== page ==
More importantly, what would those same people be saying today had there not been such a police force and the ceremony had become more violent?

And it is not that hard to imagine that any mob could grow violent. The fact of the matter is that violent protests are not unheard of in Korea. There have been times when what started out as peaceful protests ended with arson (see here and here). There was also that one time when the chief of the Jongno Police Precinct was assaulted by demonstrators in what was supposedly a peaceful political protest against the ROK-US free trade agreement.

Just because yesterday’s rally was not marred by violence does not mean that the police can afford to take chances and simply assume that thousands of mournful and angry protesters in Gwanghwamun Square will not decide to do something as foolish as trying to storm the Blue House.

The police erred on the side of caution. This is something to be praised, not derided.

So what police state are people talking about? I don’t see one. Do you?

A Solution for the History Textbook War

Personally, I enjoy watching musicals. So, when there was a showing of Wicked a few years ago here in Korea, I was one of the many people who went to watch the show.

Yes, Gravity was certainly the highlight of the show and it was certainly exhilarating to watch Elphaba belt those high notes during the song’s climax. However, the song that I thought was rather under-appreciated was Wonderful, which was performed by the Wizard.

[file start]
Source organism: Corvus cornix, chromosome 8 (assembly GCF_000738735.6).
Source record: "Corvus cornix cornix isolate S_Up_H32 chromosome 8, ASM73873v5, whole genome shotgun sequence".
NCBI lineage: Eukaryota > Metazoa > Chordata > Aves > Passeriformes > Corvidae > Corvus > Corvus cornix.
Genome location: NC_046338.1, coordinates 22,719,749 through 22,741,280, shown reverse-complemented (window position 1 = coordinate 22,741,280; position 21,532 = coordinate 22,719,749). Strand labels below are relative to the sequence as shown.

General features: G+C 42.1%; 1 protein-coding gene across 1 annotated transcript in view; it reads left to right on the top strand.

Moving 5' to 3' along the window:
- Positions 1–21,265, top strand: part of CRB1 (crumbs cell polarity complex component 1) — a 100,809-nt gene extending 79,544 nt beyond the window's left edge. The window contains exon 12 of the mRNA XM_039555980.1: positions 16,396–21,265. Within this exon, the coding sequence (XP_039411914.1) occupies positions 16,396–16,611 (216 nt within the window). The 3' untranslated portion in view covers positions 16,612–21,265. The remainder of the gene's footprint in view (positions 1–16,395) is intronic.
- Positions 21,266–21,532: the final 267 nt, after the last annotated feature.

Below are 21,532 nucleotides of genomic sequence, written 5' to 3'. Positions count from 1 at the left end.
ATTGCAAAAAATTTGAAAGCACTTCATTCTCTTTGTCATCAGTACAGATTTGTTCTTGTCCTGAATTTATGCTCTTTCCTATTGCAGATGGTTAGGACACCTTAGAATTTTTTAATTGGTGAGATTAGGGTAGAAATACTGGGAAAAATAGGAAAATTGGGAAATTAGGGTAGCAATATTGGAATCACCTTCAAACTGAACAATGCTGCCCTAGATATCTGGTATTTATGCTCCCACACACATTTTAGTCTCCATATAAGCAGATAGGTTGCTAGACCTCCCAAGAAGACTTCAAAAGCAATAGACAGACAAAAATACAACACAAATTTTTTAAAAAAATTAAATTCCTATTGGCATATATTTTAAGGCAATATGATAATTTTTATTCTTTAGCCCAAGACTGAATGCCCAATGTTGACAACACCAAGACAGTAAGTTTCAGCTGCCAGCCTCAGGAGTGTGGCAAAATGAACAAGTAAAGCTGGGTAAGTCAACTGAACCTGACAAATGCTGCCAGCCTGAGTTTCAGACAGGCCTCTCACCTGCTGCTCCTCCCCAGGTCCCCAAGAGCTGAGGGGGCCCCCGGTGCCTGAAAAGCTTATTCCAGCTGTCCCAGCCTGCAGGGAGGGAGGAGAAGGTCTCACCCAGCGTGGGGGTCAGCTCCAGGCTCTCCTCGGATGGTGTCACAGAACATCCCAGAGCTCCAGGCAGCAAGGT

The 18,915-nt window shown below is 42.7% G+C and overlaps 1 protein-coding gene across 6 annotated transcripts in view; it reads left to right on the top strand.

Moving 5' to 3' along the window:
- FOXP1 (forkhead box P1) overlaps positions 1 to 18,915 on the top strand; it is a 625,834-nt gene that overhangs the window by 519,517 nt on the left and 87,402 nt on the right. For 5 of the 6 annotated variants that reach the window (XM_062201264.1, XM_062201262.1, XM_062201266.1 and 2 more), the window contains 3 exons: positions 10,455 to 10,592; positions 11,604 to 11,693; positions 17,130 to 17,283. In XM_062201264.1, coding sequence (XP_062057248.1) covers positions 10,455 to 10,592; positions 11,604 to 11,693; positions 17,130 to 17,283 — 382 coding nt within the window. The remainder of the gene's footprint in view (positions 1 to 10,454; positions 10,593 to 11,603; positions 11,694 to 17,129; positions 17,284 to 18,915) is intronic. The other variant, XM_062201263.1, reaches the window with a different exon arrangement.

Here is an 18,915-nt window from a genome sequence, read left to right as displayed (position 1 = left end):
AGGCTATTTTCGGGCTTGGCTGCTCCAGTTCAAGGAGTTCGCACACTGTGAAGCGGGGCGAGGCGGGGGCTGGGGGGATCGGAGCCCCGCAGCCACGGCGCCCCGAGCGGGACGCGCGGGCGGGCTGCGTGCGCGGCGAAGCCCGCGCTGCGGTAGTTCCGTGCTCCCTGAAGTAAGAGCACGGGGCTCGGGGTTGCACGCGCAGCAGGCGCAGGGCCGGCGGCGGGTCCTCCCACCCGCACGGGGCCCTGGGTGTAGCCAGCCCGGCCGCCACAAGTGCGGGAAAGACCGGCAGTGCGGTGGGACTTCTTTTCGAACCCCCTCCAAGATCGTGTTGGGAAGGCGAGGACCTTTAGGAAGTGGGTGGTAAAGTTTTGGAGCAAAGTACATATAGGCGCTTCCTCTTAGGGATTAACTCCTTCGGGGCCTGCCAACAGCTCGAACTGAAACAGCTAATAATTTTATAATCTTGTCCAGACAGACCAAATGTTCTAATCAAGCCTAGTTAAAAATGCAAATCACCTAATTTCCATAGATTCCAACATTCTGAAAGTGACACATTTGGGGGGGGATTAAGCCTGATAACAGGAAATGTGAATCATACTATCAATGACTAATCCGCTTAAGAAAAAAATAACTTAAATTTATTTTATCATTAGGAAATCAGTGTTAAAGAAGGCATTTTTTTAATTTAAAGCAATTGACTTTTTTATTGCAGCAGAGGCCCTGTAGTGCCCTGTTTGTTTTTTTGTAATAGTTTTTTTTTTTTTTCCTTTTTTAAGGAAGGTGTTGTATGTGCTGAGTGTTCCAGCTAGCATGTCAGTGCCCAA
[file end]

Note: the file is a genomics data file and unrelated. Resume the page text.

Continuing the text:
The part of the song that caught my attention was:

Where I come from, we believe all sorts of things that aren’t true. We call it history.

A man’s called a traitor or liberator.

A rich man’s a thief or philanthropist.

Is one a crusader or ruthless invader?

It’s all in which label is able to persist.

And that brings me to the History Textbook War that is being waged between Korea and Japan. The Japanese government seems to be doing all it can to whitewash its history regardless of how much it might offend its closest neighbors’ sensibilities. And it’s not like as though the Japanese are unaware of how its neighbors feel about it.

Of course, it’s not only the Japanese who are diving head first into the sea of historical revisionism. So are the Koreans.

With each side trying to make sure that history is taught “properly,” it appears that this rhetorical conflict will not end any time soon.

But is there really no solution? Are Korea and Japan forever destined to go through this series of sickening motions every time either country has an election coming up?